AFI Fest Film Review – ‘Lee’ is a Fitting Tribute to its Devoted War Photographer Subject

AFI Fest Film Review – ‘Lee’ is a Fitting Tribute to its Devoted War Photographer Subject

Bearing witness to something can be an incredibly powerful act. That’s especially true in an age where pictures and video footage can be easily manipulated or miscaptioned, egging on those seeking confirmation bias for their particular cause without the appropriate or responsible fact-checking. Ellen Kuras’ narrative feature directorial debut Lee spotlights an important, trailblazing figure in the field of war photography who captured so much that needed to be seen by the world which could only be transmitted by her camera.

Before the outbreak of World War II, Lee Miller (Kate Winslet) is a fashion model living a bohemian life of luxury with friends in France. When she meets painter Roland Penrose (Alexander Skarsgård), the two marry and move to London. When he goes away to war, she too seeks to cement herself into a new field where she possesses a tremendous skill. Despite being told that Vogue won’t send someone who’s not a member of the military to the front, she pushes to go anyway and ends up bearing witness to some of the most horrifying sights of the second World War.

This film is based on a true story as chronicled by Miller’s son Antony, who only discovered what his mother did during the war years later. In the film, Antony (Josh O’Connor) speaks with his mother as she reflects back on what she endured and shows him picture after picture that she took with a story behind each one. Though she constantly faced exclusion from first the war itself and then military briefings near the battlefield due to her gender, Miller found ways to gain access and prove herself with the power of her camera and her distinct perspective on each situation.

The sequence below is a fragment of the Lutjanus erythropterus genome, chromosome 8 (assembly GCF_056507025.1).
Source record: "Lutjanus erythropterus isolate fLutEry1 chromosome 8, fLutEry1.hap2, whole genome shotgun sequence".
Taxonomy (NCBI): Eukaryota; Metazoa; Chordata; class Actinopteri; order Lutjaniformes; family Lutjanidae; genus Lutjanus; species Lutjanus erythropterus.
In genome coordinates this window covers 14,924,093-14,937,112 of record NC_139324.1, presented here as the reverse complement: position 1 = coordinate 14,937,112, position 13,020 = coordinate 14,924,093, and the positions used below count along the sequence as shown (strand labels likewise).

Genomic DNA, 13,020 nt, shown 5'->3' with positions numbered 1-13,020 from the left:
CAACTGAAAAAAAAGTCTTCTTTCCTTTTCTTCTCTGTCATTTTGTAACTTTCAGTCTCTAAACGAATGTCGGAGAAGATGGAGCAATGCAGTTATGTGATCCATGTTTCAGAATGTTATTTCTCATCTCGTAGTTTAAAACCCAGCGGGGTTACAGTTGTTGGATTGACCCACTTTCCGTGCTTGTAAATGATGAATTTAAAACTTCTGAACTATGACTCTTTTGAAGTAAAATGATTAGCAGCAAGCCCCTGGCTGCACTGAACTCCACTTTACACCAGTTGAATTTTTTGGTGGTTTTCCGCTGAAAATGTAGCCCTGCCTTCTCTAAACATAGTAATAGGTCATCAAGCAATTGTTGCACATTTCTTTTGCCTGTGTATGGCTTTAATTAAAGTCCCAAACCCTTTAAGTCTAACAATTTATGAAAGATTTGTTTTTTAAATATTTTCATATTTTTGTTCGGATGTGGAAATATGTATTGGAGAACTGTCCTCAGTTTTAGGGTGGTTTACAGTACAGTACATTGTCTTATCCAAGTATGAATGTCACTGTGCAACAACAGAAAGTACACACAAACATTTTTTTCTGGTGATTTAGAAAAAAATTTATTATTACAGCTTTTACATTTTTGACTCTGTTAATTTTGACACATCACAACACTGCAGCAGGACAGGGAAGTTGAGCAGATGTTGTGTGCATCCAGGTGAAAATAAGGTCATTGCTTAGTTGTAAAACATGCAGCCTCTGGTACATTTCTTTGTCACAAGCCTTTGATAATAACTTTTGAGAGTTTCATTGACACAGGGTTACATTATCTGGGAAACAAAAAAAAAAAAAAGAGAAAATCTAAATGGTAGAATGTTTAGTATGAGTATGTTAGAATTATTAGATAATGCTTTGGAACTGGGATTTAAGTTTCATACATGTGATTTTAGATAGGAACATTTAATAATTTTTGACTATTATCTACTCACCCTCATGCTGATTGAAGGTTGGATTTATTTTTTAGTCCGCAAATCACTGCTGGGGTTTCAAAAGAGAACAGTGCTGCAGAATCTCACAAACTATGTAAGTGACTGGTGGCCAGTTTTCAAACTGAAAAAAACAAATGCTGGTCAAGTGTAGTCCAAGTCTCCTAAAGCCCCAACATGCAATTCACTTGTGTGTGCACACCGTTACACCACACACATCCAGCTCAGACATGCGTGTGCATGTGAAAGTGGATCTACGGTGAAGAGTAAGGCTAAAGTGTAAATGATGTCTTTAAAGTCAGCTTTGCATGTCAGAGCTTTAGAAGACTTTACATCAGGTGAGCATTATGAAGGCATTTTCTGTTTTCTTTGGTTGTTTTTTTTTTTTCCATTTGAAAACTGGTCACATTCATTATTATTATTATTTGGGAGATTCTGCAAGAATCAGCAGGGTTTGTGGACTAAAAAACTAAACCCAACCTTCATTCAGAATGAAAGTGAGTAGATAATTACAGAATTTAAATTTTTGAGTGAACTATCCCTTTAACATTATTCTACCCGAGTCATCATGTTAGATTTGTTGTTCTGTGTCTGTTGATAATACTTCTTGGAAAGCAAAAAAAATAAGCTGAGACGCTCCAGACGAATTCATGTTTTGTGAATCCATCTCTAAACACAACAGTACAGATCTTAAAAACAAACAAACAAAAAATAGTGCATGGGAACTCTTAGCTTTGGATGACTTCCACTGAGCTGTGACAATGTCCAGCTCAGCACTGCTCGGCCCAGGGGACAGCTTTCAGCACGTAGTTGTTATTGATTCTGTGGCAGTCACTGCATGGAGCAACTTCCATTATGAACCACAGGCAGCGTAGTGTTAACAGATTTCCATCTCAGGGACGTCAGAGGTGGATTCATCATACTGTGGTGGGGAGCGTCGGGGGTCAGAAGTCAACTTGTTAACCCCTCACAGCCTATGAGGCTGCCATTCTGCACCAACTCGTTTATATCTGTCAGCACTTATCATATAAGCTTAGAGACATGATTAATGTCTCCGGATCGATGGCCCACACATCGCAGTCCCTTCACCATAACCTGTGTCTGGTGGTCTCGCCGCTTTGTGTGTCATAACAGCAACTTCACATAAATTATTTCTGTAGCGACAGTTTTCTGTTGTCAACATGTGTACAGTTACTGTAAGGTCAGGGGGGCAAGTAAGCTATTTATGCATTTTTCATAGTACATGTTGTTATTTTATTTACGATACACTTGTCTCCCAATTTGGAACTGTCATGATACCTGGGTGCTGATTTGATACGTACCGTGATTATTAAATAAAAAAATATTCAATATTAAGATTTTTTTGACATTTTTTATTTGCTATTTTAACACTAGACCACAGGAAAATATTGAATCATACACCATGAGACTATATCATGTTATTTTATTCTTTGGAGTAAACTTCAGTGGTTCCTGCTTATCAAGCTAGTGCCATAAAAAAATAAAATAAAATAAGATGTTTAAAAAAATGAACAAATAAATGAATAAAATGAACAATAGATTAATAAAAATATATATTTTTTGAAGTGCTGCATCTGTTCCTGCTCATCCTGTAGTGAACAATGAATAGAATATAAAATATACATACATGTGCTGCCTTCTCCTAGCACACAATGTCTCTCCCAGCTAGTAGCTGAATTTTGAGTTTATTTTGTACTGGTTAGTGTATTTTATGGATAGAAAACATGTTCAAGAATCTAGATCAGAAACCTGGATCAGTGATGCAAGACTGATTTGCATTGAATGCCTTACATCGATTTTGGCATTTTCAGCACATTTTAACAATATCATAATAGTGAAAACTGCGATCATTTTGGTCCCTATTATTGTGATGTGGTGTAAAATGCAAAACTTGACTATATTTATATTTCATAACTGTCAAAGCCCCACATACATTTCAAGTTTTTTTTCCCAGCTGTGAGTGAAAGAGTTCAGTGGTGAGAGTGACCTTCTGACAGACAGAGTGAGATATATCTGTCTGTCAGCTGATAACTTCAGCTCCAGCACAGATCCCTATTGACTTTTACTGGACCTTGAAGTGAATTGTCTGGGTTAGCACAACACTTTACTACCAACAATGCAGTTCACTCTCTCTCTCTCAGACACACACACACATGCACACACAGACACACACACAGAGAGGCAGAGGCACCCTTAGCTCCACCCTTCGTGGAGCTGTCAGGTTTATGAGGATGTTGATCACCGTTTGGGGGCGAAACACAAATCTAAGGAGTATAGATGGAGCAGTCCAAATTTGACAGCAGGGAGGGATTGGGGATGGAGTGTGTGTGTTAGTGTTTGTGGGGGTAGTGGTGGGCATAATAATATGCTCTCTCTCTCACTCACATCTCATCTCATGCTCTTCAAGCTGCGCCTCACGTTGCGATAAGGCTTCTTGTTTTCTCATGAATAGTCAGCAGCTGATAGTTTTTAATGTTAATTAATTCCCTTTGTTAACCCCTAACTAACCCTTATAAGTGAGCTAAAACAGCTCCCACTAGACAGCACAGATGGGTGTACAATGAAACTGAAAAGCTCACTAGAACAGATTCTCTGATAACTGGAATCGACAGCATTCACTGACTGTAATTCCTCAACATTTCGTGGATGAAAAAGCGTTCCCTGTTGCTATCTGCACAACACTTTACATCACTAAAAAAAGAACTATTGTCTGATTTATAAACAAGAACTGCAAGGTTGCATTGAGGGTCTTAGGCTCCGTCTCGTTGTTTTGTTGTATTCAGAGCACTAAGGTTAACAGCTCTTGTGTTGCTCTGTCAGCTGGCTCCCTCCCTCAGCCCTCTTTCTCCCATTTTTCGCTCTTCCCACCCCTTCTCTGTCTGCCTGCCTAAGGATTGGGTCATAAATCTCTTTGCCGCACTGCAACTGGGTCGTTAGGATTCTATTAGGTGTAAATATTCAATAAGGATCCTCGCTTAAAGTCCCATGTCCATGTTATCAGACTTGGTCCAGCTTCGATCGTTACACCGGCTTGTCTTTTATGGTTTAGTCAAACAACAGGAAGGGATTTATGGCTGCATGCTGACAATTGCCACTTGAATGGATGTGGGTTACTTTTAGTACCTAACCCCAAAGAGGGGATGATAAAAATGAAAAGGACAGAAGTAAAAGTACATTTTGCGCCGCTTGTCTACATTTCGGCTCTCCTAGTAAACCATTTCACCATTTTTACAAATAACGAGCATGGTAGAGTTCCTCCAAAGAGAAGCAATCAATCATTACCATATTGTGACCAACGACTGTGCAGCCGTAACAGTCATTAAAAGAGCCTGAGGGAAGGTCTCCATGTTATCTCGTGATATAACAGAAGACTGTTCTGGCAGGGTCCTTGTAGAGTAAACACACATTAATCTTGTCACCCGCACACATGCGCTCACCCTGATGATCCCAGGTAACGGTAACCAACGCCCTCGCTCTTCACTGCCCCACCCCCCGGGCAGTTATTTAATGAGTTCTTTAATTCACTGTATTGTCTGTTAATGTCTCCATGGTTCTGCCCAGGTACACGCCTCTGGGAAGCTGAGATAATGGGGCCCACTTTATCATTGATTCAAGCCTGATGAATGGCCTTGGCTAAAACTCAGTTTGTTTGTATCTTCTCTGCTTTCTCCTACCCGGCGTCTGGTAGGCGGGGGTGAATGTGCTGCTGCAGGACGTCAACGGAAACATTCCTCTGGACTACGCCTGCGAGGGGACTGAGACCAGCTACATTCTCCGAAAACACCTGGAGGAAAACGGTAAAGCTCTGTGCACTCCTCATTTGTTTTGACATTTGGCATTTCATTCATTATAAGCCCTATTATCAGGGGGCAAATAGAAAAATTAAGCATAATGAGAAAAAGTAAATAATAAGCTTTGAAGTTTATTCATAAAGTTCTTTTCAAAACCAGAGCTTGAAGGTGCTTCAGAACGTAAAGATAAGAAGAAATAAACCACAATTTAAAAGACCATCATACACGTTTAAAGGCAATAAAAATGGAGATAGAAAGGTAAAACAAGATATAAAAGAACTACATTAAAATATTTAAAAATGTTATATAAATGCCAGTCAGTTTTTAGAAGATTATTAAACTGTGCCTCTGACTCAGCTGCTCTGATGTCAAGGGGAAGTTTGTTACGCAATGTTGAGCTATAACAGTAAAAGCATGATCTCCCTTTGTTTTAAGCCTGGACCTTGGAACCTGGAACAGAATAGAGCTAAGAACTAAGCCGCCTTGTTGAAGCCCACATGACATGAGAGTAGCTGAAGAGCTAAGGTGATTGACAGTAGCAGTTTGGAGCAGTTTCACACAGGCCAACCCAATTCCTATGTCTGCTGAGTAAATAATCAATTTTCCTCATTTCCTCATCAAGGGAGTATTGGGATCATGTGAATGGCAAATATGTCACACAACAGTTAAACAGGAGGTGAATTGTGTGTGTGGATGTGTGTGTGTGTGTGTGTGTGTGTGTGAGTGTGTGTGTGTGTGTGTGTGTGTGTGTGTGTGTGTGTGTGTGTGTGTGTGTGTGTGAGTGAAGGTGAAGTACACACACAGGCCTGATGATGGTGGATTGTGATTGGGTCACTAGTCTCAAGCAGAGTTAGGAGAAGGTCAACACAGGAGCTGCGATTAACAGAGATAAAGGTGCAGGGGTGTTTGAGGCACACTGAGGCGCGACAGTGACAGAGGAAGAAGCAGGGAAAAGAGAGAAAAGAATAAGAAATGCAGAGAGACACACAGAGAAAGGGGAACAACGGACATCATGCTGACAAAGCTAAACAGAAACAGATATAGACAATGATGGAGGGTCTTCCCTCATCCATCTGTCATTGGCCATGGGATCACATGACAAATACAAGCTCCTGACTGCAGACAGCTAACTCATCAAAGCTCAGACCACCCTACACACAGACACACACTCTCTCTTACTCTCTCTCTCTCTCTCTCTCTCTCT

Both this film’s world and its protagonist go through tremendous transformations over the course of its nearly two hours, representing the irreversible shift of the entire world in that era. The Miller audiences first meet is free and unserious, sitting topless outside at a meal with friends, and it’s precisely because of that reputation that she works so hard to prove herself, determined to be hired by Vogue in the first place and then to be sent directly into conflict. She knows who to befriend – namely, Vogue’s editor Audrey Withers (Andrea Riseborough) and her own counterpart at Life magazine, David Scherman (Andy Samberg), who both become critical allies for her.

This is a fitting role for Winslet at this point in her career, transitioning from idealistic characters at the start like in Titanic to much more hardened figures in projects like Ammonite and Mare of Easttown. She knows how to gauge and mediate the range of Miller’s emotions, including when to project strength and when to let her guard down, such as when she barely recognizes an old friend who has been through so much when they cross paths in a newly liberated France. It may not be her most outstanding turn, but even a decent Winslet performance is still worthy of some celebration.

The cast of Lee is populated by a handful of notable names, including Marion Cotillard and Noémie Merlant, who work together well to support Winslet. Samberg is an interesting choice for a dramatic role but serves the part well enough, and Riseborough infuses a degree of passion for her field that feels resonant. Ultimately, this film’s best asset is Kuras, who has decades of experience as a cinematographer that lend itself well to establishing this film’s point of view from a photography perspective, lensing both the scenes and what’s within them in a poignant and effective manner. This doesn’t feel like a sensational exploitation of trauma but instead an important tribute to those whose stories are immortalized by the very act of them being documented.

Grade: B+

Check out more of Abe Friedtanzer’s articles.

Lee makes its US premiere in the Special Screenings section at AFI Fest 2023.

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